U.S. Air Force and Lockheed Martin Deliver Nation's Next Infrared Surveillance Satellite

U.S. Air Force and Lockheed Martin Deliver Nation's Next Infrared Surveillance
                                  Satellite

PR Newswire

SUNNYVALE, Calif., Jan. 15, 2013

SUNNYVALE, Calif., Jan. 15, 2013 /PRNewswire/ -- The U.S. Air Force and
Lockheed Martin [NYSE: LMT] have delivered the second Geosynchronous Earth
Orbit (GEO-2) Space Based Infrared System (SBIRS) spacecraft to Cape Canaveral
Air Force Station, Fla., where it will be prepared for a March liftoff aboard
a United Launch Alliance Atlas V rocket.

Featuring a mix of satellites in geosynchronous orbit, hosted payloads in
highly elliptical earth (HEO) orbit, and ground hardware and software, the
SBIRS program delivers resilient and improved missile warning capabilities for
the nation while also providing significant contributions to the military's
missile defense, technical intelligence and battlespace awareness mission
areas.

On January 11, GEO-2 was safely transported from Lockheed Martin's Sunnyvale,
Calif., facility to nearby Moffet Air Field. The 60^th Air Mobility Wing of
Travis Air Force Base, Calif., then loaded the satellite aboard a C-5 aircraft
and successfully shipped the spacecraft to Cape Canaveral Air Force Station.

"We performed a disciplined integration and test campaign for GEO-2 and are
now looking forward to successfully launching this spacecraft to ultimately
help protect our nation and allies with unprecedented global, persistent
infrared surveillance capabilities," said Jeff Smith, vice president of
Lockheed Martin's Overhead Persistent Infrared (OPIR) mission area. "As we
continue to produce SBIRS assets, we expect to drive even greater efficiency
into our operations to reduce costs for the government while still ensuring
mission success."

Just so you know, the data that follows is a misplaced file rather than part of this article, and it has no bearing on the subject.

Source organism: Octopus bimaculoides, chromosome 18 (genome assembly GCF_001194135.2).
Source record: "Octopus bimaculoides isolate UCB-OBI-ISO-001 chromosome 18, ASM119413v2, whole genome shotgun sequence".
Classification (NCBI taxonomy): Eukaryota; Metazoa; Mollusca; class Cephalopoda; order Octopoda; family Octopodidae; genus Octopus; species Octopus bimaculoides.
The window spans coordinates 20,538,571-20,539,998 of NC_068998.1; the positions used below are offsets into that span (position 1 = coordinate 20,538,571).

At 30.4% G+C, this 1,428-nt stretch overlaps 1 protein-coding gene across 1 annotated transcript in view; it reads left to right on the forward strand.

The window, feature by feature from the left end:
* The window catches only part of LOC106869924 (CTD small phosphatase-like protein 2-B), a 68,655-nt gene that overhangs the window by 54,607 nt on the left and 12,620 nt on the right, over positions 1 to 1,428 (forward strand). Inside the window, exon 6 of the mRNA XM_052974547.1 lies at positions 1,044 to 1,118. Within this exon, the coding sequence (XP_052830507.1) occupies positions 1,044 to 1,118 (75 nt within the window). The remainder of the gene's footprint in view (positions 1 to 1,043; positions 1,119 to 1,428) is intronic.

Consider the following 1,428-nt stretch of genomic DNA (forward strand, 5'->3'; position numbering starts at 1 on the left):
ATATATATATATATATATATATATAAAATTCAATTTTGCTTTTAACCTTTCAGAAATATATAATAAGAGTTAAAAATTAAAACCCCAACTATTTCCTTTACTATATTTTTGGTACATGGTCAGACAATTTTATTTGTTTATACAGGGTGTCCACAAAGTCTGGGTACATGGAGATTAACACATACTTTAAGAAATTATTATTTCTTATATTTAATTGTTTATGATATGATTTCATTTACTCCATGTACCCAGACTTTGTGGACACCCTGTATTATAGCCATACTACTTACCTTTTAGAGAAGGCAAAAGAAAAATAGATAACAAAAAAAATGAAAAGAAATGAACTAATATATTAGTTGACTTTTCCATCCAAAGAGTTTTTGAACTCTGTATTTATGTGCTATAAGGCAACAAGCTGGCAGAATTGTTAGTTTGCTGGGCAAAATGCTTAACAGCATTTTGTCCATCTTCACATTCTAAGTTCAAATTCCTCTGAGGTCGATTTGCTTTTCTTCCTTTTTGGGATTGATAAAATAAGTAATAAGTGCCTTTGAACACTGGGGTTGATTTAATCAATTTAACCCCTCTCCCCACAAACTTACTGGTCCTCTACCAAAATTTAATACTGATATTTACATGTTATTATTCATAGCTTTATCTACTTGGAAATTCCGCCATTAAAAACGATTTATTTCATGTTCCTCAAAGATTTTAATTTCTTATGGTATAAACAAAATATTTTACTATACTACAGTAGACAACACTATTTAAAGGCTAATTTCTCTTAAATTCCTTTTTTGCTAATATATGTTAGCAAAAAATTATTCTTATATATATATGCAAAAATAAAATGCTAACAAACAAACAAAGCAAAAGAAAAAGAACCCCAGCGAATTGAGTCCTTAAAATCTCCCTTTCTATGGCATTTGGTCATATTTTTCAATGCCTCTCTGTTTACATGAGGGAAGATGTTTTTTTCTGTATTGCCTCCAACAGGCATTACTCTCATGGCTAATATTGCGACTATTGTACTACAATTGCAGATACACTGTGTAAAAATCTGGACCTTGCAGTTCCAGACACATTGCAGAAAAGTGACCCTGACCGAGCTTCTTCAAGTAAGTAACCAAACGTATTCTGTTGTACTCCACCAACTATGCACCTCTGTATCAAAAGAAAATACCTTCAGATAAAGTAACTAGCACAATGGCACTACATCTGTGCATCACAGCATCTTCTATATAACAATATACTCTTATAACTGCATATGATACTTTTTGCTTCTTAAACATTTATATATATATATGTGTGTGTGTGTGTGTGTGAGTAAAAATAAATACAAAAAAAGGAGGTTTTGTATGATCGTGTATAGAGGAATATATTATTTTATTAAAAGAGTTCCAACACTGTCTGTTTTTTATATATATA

Prior to launch, engineers will complete post shipment testing, fuel the
satellite's propulsion system and encapsulate the spacecraft inside the launch
vehicle's payload fairing. The fairing will then be mated on top of the Atlas
V launch vehicle for final integrated testing and closeout preparations for
launch. Approximately 24 hours before launch, the Atlas V/SBIRS GEO-2 vehicle
will roll to the launch pad for lift off.

Leveraging lessons learned from GEO-1, the SBIRS team was able to improve
efficiency in the assembly, integration and test of GEO-2. From GEO-1 to
GEO-2, the team reduced schedule time for similar activities by nearly 30
percent.

Lockheed Martin's SBIRS contracts include four HEO payloads, four GEO
satellites, and ground assets to receive, process, and disseminate the
infrared mission data. The team has also begun initial work on the fifth and
sixth GEO satellites. Two HEO payloads and GEO-1 have already launched into
orbit.

The SBIRS team is led by the Infrared Space Systems Directorate at the U.S.
Air Force Space and Missile Systems Center. Lockheed Martin is the SBIRS prime
contractor, Northrop Grumman is the payload integrator. Air Force Space
Command operates the SBIRS system.

Headquartered in Bethesda, Md., Lockheed Martin is a global security and
aerospace company that employs about 120,000 people worldwide and is
principally engaged in the research, design, development, manufacture,
integration and sustainment of advanced technology systems, products and
services. The corporation's net sales for 2011 were $46.5 billion.

Video and Images of SBIRS can be found at:
http://www.lockheedmartin.com/us/products/SBIRS.html

Media Contact
Michael Friedman
michael.1.friedman@lmco.com
(303) 971-7255

SOURCE Lockheed Martin

Website: http://www.lockheedmartin.com
 
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